[ng-dhtml] putting the build tool thing to bed

Tom Trenka ng-dhtml at dept-z.com
Mon Sep 27 23:54:33 CDT 2004


> Martin Cooper wrote:
> |> Whoa. I can see the docs now: "To build Dojo yourself from source, 
> |> first install Subversion, Java, Ant, Python, Docutils and Rhino. 
> |> Then, on the following week, ...". ;-)
> 
> Well, there's a difference between different user types:
> 
> - - maintainers of the project
> - - contributers to the project
> - - people who want to hack on the code, but don't care about 
> the docs and build system
> - - users who grab a copy of the built code and markup 
> widgets using xml.
> 
> So most of these tools are to make our lives (maintainers and
> contributors) easier, and are unnecessary for most "users".

Forgive me for sounding stupid here, but I think Martin has a point.  
*We're talking about Javascript here*.  Personally, I'm not really
convinced that we're not getting extremely "tool-happy", and I'm 
also not convinced about the need for server-side development
in conjunction with the kit.  My feeling on this discussion (to date)
has been to keep my mouth shut, since most of the devs here seem to
be a lot more familiar with these development tools than me...but
I have to say, I haven't had many problems doing high-powered dev
using 2 tools: VI and a browser.  (I'm not just talking about JS
here, but also ASP, ASP.NET (although the debugger in VS.NET is
pretty handy), PHP, Cold Fusion, Windows Forms (same thing about
the VS debugger applies here), etc. etc. etc.

Source control, yes.  A test framework; ok, although I'm still of
the opinion that it's more work than necessary. But to force a 
typical user/dev to learn *all* of the same tools that we are 
talking about using seems to be a bit much.

Especially for an SDK that is completely interpreted, and not
compiled.

Does this seem unreasonable?  Frankly, if I were someone looking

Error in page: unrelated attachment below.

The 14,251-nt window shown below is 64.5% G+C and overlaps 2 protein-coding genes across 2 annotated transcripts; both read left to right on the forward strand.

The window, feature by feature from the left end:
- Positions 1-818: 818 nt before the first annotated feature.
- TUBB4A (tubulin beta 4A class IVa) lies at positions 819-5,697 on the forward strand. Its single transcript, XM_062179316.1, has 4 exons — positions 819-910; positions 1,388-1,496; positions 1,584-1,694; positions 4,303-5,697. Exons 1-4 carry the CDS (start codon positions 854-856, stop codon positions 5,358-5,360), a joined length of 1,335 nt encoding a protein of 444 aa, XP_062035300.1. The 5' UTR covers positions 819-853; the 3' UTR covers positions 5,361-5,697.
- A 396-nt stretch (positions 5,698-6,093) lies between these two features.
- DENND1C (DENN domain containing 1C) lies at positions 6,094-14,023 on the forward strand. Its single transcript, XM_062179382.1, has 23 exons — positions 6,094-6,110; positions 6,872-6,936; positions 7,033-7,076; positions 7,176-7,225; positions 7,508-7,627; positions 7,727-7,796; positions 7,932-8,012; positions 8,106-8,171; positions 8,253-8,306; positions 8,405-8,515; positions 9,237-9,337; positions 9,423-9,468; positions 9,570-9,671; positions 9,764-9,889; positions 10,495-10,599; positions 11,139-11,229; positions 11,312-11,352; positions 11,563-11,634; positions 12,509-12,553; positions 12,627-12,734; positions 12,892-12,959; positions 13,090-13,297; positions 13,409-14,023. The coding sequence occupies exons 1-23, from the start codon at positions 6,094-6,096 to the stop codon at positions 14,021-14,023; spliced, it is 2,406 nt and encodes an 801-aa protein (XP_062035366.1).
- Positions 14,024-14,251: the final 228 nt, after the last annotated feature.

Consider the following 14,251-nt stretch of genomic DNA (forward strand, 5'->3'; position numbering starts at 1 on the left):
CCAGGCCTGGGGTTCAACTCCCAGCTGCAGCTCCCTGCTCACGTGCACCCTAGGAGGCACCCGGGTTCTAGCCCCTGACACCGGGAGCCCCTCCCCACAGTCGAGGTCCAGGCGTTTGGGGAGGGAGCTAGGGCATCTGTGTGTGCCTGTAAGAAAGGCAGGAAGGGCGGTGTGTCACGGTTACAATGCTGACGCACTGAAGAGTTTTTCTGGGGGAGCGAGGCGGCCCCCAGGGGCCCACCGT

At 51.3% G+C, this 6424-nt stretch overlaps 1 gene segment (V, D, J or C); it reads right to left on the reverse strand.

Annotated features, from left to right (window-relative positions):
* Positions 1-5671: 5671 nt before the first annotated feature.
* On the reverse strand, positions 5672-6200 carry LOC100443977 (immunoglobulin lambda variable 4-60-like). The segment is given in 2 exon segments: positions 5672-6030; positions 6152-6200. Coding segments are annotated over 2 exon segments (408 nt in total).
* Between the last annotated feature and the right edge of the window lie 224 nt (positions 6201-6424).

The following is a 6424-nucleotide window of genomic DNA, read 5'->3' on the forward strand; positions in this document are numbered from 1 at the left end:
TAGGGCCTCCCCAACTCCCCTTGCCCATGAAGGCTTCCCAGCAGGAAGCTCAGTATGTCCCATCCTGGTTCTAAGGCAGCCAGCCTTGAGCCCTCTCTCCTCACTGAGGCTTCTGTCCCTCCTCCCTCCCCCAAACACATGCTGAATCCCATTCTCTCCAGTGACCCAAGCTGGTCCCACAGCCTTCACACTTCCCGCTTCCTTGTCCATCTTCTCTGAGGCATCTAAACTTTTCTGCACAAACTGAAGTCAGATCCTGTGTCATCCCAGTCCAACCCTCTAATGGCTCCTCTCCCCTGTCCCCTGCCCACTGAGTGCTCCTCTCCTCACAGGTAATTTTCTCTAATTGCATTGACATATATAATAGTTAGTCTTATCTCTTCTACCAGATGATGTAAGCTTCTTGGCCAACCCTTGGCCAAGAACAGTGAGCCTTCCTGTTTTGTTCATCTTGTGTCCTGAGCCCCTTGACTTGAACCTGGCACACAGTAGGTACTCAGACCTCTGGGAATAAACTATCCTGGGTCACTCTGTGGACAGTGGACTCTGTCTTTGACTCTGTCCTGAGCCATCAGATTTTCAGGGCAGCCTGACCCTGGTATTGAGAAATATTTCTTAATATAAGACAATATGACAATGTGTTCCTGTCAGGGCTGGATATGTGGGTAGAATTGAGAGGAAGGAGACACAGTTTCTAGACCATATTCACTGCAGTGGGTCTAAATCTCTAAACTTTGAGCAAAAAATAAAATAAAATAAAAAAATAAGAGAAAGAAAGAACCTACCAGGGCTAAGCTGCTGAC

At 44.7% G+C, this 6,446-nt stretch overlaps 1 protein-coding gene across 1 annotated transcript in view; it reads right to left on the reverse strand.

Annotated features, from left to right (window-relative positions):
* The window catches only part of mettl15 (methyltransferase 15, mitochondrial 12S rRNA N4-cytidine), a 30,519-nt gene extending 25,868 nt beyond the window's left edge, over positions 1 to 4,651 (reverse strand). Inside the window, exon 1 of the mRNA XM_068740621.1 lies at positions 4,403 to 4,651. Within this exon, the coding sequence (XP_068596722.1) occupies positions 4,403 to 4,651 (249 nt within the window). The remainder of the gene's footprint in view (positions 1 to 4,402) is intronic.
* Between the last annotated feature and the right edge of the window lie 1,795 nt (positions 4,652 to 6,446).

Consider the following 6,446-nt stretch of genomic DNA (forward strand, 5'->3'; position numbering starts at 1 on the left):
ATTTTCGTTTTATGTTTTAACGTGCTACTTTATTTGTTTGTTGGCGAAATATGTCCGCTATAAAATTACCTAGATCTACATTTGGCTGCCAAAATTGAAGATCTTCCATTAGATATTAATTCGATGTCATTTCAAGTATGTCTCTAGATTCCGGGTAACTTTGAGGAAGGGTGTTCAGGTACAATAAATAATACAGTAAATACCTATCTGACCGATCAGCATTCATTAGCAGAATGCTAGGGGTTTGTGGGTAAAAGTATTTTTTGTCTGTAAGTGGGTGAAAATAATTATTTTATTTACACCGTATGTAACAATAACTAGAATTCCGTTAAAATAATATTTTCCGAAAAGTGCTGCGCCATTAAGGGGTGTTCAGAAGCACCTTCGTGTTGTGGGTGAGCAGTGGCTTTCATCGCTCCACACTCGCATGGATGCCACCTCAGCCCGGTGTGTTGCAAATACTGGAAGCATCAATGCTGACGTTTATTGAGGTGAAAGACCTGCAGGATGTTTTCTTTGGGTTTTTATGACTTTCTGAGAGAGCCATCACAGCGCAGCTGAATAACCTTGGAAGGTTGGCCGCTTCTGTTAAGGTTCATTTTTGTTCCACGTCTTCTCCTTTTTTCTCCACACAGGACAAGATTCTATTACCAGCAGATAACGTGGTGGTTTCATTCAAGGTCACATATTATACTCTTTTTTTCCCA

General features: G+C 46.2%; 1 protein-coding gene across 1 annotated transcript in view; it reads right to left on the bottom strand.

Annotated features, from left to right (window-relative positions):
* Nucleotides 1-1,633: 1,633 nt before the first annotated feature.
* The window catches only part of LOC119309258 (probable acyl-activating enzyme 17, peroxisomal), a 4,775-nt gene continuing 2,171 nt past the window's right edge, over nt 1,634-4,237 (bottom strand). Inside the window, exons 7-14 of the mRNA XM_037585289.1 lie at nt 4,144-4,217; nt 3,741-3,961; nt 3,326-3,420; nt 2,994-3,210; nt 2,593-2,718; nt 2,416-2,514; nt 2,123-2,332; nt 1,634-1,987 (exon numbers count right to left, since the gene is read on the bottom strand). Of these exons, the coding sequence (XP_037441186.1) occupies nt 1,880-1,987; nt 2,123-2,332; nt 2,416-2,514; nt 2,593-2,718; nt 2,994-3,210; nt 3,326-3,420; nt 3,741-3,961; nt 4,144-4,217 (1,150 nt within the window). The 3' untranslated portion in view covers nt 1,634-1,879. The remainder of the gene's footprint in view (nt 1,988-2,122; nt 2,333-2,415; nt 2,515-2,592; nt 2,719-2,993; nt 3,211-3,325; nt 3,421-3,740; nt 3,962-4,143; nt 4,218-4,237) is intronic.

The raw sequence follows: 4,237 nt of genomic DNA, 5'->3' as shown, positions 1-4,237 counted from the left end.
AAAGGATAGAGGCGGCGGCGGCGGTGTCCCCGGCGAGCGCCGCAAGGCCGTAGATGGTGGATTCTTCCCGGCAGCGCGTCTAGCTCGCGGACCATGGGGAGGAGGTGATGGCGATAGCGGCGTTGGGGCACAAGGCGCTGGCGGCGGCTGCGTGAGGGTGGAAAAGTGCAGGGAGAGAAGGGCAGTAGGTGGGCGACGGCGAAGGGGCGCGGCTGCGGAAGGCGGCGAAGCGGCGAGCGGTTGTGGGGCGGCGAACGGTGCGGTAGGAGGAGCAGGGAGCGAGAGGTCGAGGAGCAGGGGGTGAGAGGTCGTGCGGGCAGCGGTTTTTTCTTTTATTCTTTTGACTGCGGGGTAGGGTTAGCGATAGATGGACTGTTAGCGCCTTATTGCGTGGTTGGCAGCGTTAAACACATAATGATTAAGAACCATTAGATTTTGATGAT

for a robust JS SDK, and I took one look at what I'd need to even
begin using it, I'd hit Google again and look for something else.
Having to learn all of these tools (even in part, to be a contributor)
seems like a very high learning curve.  I feel embarrassed even now
that I have to keep bugging Alex for "after school classes" just to
get up to speed on the Source Control system; that I have to have
head-butting arguments with Joyce because I can't quickly follow
something like s9y well enough to know that it's extremely flexible...
etc. etc. etc.

Now translate that to those who might want to actually dev with this.

I'm sorry guys, but SDKs don't get adopted because they are powerful.
They get adopted because someone with relatively little experience
can pick it up quickly.  I've made a career so far on picking things
up quickly; if I'm struggling (and we haven't even written any code
yet!), what does that say about, say, a Flash guy with no formal training
needing to move his/her work to the next level?

...I'm not sure how I got back on hammering on this topic again...probably
because I have neopyhte-ease-of-use-UI-design on the brain (Alex knows
what I'm referring to here)...sorry for the rant.  But I would seriously
prefer to keep the use of tools to the absolute minimum.

Exactly why is it we need a build tool for an interpreted API again?

TRT




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